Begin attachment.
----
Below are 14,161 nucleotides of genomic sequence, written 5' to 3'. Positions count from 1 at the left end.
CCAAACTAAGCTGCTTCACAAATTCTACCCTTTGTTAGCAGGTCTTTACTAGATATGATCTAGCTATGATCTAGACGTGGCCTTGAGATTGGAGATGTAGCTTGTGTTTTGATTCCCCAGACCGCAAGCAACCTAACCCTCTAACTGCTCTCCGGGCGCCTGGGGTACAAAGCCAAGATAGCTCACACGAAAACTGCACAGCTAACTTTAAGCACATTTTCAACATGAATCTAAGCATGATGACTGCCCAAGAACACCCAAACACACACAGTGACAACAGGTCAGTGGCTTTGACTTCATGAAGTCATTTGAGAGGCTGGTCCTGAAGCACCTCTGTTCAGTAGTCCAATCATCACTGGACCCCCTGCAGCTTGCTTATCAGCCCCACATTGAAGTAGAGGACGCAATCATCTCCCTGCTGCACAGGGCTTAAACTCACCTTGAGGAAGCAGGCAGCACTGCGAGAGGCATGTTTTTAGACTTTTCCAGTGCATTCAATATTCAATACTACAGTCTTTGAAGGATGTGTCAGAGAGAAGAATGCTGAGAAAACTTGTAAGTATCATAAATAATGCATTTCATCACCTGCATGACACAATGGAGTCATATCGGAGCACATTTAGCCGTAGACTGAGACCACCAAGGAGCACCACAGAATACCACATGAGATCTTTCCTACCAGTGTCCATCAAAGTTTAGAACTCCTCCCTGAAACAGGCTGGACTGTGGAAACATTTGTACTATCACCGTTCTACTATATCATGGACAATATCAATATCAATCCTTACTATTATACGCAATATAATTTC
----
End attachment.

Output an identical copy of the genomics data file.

Below are 14,161 nucleotides of genomic sequence, written 5' to 3'. Positions count from 1 at the left end.
CCAAACTAAGCTGCTTCACAAATTCTACCCTTTGTTAGCAGGTCTTTACTAGATATGATCTAGCTATGATCTAGACGTGGCCTTGAGATTGGAGATGTAGCTTGTGTTTTGATTCCCCAGACCGCAAGCAACCTAACCCTCTAACTGCTCTCCGGGCGCCTGGGGTACAAAGCCAAGATAGCTCACACGAAAACTGCACAGCTAACTTTAAGCACATTTTCAACATGAATCTAAGCATGATGACTGCCCAAGAACACCCAAACACACACAGTGACAACAGGTCAGTGGCTTTGACTTCATGAAGTCATTTGAGAGGCTGGTCCTGAAGCACCTCTGTTCAGTAGTCCAATCATCACTGGACCCCCTGCAGCTTGCTTATCAGCCCCACATTGAAGTAGAGGACGCAATCATCTCCCTGCTGCACAGGGCTTAAACTCACCTTGAGGAAGCAGGCAGCACTGCGAGAGGCATGTTTTTAGACTTTTCCAGTGCATTCAATATTCAATACTACAGTCTTTGAAGGATGTGTCAGAGAGAAGAATGCTGAGAAAACTTGTAAGTATCATAAATAATGCATTTCATCACCTGCATGACACAATGGAGTCATATCGGAGCACATTTAGCCGTAGACTGAGACCACCAAGGAGCACCACAGAATACCACATGAGATCTTTCCTACCAGTGTCCATCAAAGTTTAGAACTCCTCCCTGAAACAGGCTGGACTGTGGAAACATTTGTACTATCACCGTTCTACTATATCATGGACAATATCAATATCAATCCTTACTATTATACGCAATATAATTTC